Secondly, the freedom of material choices has enabled artists to redeploy existing techniques in novel ways as seen in Nadiah Bamadhaj’s intense collage and graphite drawing and in Jackson Kang’s use of polythene as a substitute for paint. Alwar Balasubramaniam’s fibreglass sculpture of his own head emerging from a wall is a confident take on conceptual sculpture, while Christine Ay Tjoe’s dynamic diptych Freezing the Black 02 challenges the boundaries between figurative and abstract painting. Tromarama’s Ting* revels in its use of ordinary household materials specifically white porcelain dishes, as the primary material for a humorous installation and stop-motion animated video. Alongside all this experimentation, Manjit Bawa’s luminous painting of a boy vaulting over a horse provides a critical counterpoint that testifies to the continued vitality of the figurative painting tradition.
The works by local artists Jackson Kang and Odelia Tang reflect the newest generation who are attempting to participate in the recent global development in art by challenging and moving beyond pure post war conceptualism. Where the last generation might have focused on the dematerialisation of the object, artists in recent years have returned to the material basis and primacy of the art object. From the European old world, Marcin Dudek’s cloth tape work is an expression of the aesthetic possibilities of this industrial material, imitating the visual qualities of paint itself.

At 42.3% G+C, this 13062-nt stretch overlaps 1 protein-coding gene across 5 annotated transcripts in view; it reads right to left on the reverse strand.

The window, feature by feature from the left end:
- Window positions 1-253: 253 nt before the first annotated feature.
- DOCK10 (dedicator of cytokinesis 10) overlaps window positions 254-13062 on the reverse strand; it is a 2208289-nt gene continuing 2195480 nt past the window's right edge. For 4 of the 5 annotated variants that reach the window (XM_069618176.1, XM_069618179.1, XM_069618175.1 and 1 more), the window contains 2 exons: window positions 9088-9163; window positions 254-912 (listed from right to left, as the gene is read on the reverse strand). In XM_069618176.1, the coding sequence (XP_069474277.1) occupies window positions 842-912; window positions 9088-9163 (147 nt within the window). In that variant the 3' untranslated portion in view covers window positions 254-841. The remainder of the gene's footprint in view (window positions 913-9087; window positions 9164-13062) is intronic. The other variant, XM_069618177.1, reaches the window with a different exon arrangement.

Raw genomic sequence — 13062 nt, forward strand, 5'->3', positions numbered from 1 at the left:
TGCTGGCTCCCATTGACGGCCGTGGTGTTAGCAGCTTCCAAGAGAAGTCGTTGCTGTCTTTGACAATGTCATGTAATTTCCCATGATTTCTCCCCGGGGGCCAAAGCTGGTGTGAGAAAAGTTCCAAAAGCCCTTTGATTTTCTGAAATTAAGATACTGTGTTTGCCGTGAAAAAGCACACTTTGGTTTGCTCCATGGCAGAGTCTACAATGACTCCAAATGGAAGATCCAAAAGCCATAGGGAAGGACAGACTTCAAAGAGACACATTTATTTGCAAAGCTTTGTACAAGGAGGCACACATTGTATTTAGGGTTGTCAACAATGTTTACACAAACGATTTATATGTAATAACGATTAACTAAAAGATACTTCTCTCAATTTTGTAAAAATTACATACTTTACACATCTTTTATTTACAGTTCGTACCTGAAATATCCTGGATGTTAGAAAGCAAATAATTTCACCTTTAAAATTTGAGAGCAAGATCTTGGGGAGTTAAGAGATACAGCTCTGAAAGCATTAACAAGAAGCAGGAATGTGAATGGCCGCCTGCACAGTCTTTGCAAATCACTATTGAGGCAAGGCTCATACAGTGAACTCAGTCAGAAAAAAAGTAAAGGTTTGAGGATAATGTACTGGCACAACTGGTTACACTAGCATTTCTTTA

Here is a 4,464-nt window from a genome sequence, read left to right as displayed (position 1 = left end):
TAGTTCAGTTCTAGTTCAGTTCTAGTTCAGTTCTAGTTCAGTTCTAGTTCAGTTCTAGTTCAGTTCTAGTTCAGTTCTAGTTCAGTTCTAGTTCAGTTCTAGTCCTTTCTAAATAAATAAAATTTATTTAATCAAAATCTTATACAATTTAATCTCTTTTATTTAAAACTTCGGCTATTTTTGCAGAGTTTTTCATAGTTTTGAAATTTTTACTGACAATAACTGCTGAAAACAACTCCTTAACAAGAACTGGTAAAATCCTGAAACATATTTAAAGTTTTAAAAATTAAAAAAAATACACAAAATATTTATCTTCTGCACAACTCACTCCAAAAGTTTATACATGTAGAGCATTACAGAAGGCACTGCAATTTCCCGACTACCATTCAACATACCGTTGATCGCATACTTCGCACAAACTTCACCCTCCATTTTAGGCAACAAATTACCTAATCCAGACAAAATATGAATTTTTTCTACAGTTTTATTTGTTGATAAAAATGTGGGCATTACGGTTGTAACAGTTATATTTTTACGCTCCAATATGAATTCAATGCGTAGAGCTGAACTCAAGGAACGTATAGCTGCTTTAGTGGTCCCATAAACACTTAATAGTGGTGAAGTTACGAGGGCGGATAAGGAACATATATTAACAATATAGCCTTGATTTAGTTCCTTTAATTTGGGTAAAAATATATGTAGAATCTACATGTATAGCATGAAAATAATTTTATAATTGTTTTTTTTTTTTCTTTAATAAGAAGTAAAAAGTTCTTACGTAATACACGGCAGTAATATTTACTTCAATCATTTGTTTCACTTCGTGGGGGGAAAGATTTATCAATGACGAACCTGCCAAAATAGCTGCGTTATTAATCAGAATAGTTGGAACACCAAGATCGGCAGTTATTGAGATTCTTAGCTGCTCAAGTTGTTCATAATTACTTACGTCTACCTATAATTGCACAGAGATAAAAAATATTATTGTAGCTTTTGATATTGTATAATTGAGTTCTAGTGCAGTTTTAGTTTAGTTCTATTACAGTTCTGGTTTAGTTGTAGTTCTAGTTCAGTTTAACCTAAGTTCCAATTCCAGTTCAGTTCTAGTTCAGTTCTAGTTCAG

The mining of specific historical and artistic traditions has also contributed to the diversity of the global art world. One can best appreciate Yang Yongliang’s video works in the context of the monumental landscape paintings of Song China, not just in its aesthetic forms and symbols but also in its critique of human existence vis-a-vis our disruption of the idyllic natural landscape. Adeela Sulaiman roots her sublime images of beauty amid violence in the South Asian miniature painting tradition. Similarly, Bharti Kher’s bindi-covered elephant roots its form in a specific Indian context. Mariano Ching’s pyrograph is a sublime expression of passion and pain, in the context of the dominant religious tradition of the Philippines.